Zhang Weiwei’s ‘big book’ is The China Wave: Rise of a Civilizational State, and it has been a best-seller in both China and the USA. I have two major difficulties with Zhang’s portrayal of the Chinese world. The first is his use of the term ‘civilizational state,’ and I am not overly concerned as to whether he or Jacques first coined it – except I think Jacques did – and the second is his notion of Chinese ‘meritocracy’ as being a substitute for democracy.
If Jacques uses the term ‘civilizational state’ to explain a certain contextual imperative for understanding China – and I have fully supported this in my own writing about the need for cultural contextualisation, appreciations and different origins and constructions of norms and ethics – this is very different from using the notion (Zhang never fully explicates the term in rigorous conceptual terms) as an excusing device. As if to say, ‘China doesn’t have to do things any other way but the Chinese way because there is a Chinese way in China’ – rendering all argument fruitless because any alternative way is not Chinese, and makes all things circular because all things Chinese are justified by virtue of their being Chinese. It is a hermetically-sealed virtuous (or vexatious) circle. It works off an old Chinese sense of exceptionalism – but this has gotten China into huge historical tracts of trouble, from the Mongols, to the Western imperial states, to the Japanese military machine of World War II.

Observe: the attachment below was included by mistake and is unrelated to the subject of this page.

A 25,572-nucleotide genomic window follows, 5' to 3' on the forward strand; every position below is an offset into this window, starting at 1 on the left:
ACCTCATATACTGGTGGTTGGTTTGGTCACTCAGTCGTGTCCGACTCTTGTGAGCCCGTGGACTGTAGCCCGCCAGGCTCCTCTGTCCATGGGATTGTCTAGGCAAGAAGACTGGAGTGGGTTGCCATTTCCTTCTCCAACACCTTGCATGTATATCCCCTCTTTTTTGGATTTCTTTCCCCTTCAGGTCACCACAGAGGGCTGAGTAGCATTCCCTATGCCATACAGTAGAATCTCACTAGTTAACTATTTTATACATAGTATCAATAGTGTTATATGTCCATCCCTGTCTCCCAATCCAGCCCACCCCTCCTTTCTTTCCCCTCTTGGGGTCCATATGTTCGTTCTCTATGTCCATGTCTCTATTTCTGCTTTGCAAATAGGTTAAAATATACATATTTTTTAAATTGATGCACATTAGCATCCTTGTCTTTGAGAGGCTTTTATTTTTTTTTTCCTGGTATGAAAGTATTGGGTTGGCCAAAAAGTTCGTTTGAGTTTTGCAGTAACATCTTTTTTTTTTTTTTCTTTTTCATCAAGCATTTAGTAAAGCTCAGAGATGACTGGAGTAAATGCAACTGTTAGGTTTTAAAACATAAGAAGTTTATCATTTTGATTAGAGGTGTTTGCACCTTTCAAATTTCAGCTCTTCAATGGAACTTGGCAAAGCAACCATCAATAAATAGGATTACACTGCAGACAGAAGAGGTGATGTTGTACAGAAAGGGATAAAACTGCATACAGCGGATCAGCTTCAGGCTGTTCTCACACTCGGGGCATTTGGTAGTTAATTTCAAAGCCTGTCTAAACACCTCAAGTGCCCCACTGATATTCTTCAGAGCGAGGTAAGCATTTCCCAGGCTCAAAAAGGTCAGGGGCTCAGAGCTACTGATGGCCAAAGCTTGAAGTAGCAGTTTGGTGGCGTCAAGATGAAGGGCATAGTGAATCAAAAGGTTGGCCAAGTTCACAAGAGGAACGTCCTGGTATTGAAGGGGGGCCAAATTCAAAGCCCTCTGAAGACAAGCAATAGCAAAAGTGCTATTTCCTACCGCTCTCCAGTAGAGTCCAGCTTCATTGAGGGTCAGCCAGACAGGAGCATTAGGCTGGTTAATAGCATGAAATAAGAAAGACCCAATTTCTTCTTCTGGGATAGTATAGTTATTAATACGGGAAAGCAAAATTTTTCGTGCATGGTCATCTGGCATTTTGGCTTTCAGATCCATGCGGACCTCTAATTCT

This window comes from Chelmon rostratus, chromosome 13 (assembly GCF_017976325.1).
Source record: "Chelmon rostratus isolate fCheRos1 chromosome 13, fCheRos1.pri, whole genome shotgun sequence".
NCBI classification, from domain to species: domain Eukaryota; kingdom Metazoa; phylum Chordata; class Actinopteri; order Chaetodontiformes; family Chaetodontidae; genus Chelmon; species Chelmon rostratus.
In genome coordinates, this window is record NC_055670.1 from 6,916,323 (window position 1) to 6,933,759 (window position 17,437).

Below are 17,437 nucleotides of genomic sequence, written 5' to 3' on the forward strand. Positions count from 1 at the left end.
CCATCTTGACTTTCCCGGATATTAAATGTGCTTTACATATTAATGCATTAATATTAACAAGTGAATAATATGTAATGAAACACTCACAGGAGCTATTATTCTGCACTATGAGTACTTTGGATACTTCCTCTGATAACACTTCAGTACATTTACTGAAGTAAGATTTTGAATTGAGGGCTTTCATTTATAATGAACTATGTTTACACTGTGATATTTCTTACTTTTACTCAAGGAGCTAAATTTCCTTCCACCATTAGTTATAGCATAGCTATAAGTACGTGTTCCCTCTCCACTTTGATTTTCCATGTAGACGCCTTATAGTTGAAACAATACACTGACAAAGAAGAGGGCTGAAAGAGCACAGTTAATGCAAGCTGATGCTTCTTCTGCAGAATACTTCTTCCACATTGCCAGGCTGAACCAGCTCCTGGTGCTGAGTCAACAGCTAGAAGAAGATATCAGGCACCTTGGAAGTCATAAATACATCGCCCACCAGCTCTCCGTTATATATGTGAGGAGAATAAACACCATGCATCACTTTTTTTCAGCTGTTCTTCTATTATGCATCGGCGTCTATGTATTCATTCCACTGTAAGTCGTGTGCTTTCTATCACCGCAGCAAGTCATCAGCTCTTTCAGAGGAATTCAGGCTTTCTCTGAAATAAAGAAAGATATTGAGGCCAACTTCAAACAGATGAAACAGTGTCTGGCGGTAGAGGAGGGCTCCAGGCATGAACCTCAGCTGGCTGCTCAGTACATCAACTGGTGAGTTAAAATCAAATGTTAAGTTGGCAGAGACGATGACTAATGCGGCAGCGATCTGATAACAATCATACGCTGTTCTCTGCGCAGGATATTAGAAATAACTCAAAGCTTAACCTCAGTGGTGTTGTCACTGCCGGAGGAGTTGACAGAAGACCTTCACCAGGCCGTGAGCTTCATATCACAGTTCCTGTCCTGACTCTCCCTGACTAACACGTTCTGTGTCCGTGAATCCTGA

Being Chinese is no safeguard against things non-Chinese and, even with competitive globalisations, there are still very many competitive things that are non-Chinese. The real problem within China, however, with Zhang’s civilisational Chineseness is its encounter with modernity and global communications and information. An insistence on a ‘pure’ civilisational state at that stage starts becoming a mere revanchism. It starts acquiring the habits of a hermitage and the rules of a monastery. Letting in placatory materialism assumes that associated philosophical, ideological and sheer deconstructive impulses can be filtered out. In this sense, the maintenance of the civilisational state becomes a grotesque naivety and its enforcement – which must veer here and there, defining exclusions and inclusions – a kind of postmodern Stalinism.